When it came to Barbara Walters’ interviews, sometimes it was hard to tell who was more famous: the interviewee or Walters herself. Maybe it was her four marriages. Maybe it was those piercing eyes. Or maybe just how easily she could bring her subjects to tears. Walters was a chameleon who could somehow manage to be compassionate, predatory, and heartlessly indifferent—all within a single interview. So, who was the real Barbara Walters? Read these facts and decide for yourself.
Barbara Walters was born in Boston on September 25, 1929, the third child of Lou and Dena Walters. The first child, however, hadn’t made it past 14 months. It was pneumonia that got him. Walters’ second sibling was Jacqueline, who had mental disabilities that she acquired at birth. Likely, Walters’ parents were nervous to have their third child.
As it turned out, baby Barbara was a happy and healthy child.
While Walters is a pretty standard name for an American, where it came from is a real story. Walters' grandfather grew up in Poland and had the last name Waremwasser. Her father, when he arrived in London, turned around and made the name Warmwater—almost a direct translation.
Once he moved to New York City—in 1909—Mr. Warmwater thought that just plain “Walters” would help him avoid annoying jokes. It’s a pretty unconventional way to come about a name, but there wasn’t much conventional about Walters’ father.
While growing up, Walters didn’t have the most traditional childhood. While most of her uncles worked in shoe or dressmaking, Walters’ father was in show business.
Her dad would often take her to the club during the day when the performers were rehearsing. Of course, the actors and dancers were always excited to see the boss’ daughter and made a big deal about her presence. Sometimes, they would even toss her around and make her dizzy.
Walters soon became relaxed around celebrities: something that would be a great benefit in her future career.
While Walters’ father was doing well in show business, it was sometimes a little up and down. Some days the family was more than comfortable financially and other days not so much.
What this meant for Walters was a lot of moving around. The family bounced around between New York City, Massachusetts, and Florida. By the time her education was complete, Walters had been to three schools in New York, two in Florida, and one in Massachusetts.
You can say one thing: Walters was mastering the art of meeting new people.
Of course, along with the changing of schools came different homes. One of the more colorful places she lived was with a family friend named Bill Dwyer. Dwyer had earned his money bootlegging during prohibition but had left this illegitimate business in favor of owning sports teams.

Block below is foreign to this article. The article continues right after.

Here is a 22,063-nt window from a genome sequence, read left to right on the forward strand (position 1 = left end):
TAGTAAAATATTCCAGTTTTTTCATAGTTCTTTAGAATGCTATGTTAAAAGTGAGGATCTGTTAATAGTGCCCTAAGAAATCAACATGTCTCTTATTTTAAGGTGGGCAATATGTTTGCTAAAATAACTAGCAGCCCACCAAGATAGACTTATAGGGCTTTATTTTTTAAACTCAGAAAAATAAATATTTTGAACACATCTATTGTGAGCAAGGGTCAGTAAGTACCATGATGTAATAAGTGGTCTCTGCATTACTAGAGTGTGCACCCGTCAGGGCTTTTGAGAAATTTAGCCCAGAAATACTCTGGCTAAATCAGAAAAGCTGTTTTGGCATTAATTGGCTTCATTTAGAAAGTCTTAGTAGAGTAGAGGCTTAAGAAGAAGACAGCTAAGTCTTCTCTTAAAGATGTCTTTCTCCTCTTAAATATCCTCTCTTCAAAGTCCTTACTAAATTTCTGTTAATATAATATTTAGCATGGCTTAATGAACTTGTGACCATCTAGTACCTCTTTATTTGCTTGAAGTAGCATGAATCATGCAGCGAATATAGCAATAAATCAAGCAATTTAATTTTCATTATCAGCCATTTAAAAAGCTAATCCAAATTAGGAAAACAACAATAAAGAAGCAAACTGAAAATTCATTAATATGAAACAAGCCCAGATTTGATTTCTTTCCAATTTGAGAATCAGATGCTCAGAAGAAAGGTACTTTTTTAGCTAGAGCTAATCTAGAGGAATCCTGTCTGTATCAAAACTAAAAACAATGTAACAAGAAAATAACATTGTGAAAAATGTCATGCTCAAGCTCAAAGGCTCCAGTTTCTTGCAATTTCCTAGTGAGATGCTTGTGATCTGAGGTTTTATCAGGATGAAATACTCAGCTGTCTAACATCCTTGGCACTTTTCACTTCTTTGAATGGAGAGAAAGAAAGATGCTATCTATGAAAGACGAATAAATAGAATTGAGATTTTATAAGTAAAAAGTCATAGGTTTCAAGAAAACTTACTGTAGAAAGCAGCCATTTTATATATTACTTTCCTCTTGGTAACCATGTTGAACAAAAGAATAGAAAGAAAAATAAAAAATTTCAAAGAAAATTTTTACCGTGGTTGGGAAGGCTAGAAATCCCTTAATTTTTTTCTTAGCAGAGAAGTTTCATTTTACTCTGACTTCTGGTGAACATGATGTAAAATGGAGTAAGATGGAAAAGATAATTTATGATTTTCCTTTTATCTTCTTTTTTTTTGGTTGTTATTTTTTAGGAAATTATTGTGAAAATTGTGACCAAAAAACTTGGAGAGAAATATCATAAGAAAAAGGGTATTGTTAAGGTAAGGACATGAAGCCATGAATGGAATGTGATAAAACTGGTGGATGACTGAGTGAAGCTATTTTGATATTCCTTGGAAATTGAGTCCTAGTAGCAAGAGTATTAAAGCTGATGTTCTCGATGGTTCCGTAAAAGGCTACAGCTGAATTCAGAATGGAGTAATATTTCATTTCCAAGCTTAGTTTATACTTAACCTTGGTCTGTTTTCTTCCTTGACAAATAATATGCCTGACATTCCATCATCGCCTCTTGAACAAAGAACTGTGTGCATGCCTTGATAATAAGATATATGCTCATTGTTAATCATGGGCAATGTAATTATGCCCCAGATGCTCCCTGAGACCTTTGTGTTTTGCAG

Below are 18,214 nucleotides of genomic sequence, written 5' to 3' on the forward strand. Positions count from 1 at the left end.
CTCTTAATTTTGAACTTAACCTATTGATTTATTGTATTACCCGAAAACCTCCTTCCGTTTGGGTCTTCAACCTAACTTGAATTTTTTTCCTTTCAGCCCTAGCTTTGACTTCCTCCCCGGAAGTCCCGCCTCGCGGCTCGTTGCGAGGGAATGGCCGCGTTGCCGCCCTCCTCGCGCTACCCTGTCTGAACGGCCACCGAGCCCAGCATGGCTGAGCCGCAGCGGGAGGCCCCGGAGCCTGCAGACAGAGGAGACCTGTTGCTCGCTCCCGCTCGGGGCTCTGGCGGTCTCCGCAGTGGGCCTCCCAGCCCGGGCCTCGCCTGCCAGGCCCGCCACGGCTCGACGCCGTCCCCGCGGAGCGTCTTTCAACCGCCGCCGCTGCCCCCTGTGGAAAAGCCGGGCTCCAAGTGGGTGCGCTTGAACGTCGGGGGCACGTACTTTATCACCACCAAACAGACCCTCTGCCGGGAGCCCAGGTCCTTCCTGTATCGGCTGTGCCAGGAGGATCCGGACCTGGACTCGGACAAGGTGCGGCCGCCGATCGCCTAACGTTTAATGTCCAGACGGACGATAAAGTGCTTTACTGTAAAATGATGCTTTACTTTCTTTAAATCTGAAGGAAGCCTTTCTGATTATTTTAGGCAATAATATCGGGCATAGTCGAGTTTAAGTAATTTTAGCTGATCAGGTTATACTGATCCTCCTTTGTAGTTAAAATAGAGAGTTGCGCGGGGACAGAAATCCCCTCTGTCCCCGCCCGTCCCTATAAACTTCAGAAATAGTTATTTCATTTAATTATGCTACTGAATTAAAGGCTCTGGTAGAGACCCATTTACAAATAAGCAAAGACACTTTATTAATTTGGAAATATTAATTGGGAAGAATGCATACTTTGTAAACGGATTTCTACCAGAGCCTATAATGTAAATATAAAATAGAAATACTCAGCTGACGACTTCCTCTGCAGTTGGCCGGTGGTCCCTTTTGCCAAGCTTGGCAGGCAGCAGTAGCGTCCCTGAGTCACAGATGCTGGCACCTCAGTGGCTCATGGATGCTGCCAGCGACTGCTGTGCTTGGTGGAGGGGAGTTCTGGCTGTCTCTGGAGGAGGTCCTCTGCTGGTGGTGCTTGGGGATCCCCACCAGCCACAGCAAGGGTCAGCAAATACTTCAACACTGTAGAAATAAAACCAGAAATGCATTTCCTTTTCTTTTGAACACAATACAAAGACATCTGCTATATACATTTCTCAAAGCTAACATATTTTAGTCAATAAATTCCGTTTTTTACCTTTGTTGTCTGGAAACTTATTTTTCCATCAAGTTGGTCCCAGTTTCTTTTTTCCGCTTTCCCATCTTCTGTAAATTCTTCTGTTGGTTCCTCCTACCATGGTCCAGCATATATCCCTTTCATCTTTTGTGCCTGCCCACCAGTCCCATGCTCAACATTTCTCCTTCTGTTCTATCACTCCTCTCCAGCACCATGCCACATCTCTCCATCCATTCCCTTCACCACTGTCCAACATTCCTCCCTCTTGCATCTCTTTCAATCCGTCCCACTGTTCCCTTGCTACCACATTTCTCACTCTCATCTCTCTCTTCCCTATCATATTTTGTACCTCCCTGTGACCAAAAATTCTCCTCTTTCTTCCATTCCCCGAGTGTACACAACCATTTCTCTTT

Walters later wrote that, since this “good fella” shared a room with his chauffeur, she assumed he was gay. Even at this young age, Walters had an eye for getting to the truth. This was going to be a huge benefit once Walters got to work.
Walters earned her Bachelor's degree in 1951 and quickly started her career. She worked for a year in advertising and then made a change that would stay with her for the rest of her life: She started working in television.
Her first job was with NBC, and one of her first experiences was producing a children’s TV show called Ask The Camera in 1953. NBC then lifted her up out of children’s TV, but it was going to be a bumpy ride.
Walters' first foray into programming for adults was with TV host Igor Cassini. The show was mostly celebrity gossip, but Walters almost managed to be the source of the news and not just the producer. But things soon got messy. What happened was that Cassini had a thing for Walters, but the feelings were not mutual. Cassini wanted marriage, and Walter just wanted to get away.
The host that Walters was producing was loudly proclaiming his love for her, but the truth was Walters was seeing someone else. When Cassini got a chance to meet the object of Walters’ affection, instead of taking the high road, he did something...else: He hit him.
This wild love triangle was enough for Walters—she quit the show and moved to CBS.
The man that Walters was in love with was Robert Henry Katz. He was a business executive who had also been a Navy lieutenant. Walters’ father was supportive of the marriage, and he offered up what every New York City girl wants in a wedding: The Plaza Hotel.
The ceremony was set for June 25, 1955. But this fairy tale was actually a disaster.
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Walters later admitted that even before their wedding, she found her fiance kind of dull. She was having a serious case of cold feet and went running to her father for advice. She tried to explain what was happening, but Lou Walters wasn’t budging. He had already booked The Plaza after all.
He told his daughter that the wedding was happening whether she wanted it or not.
It turned out that Walters had something more than just cold feet. Less than a year into the marriage, Walters wanted out. Now, however, her father—or even The Plaza—couldn’t stand in her way.
They somehow managed to get the marriage annulled. Walters' first marriage had lasted only 11 months: probably shorter than it took dad to pay off the wedding. Oh well. Clearly, Walters was not the type to be tied down. That proved true in both her personal and professional lives.
While Walters' personal life was in turmoil, her professional life incredibly volatile too. She went from being a writer on CBS’s The Morning Show to working at the women’s magazine Redbook. Then it was time to head back to NBC—and hopefully avoid Cassini.
There, she became what NBC called a Today Girl. And this was a BIG problem for Walters...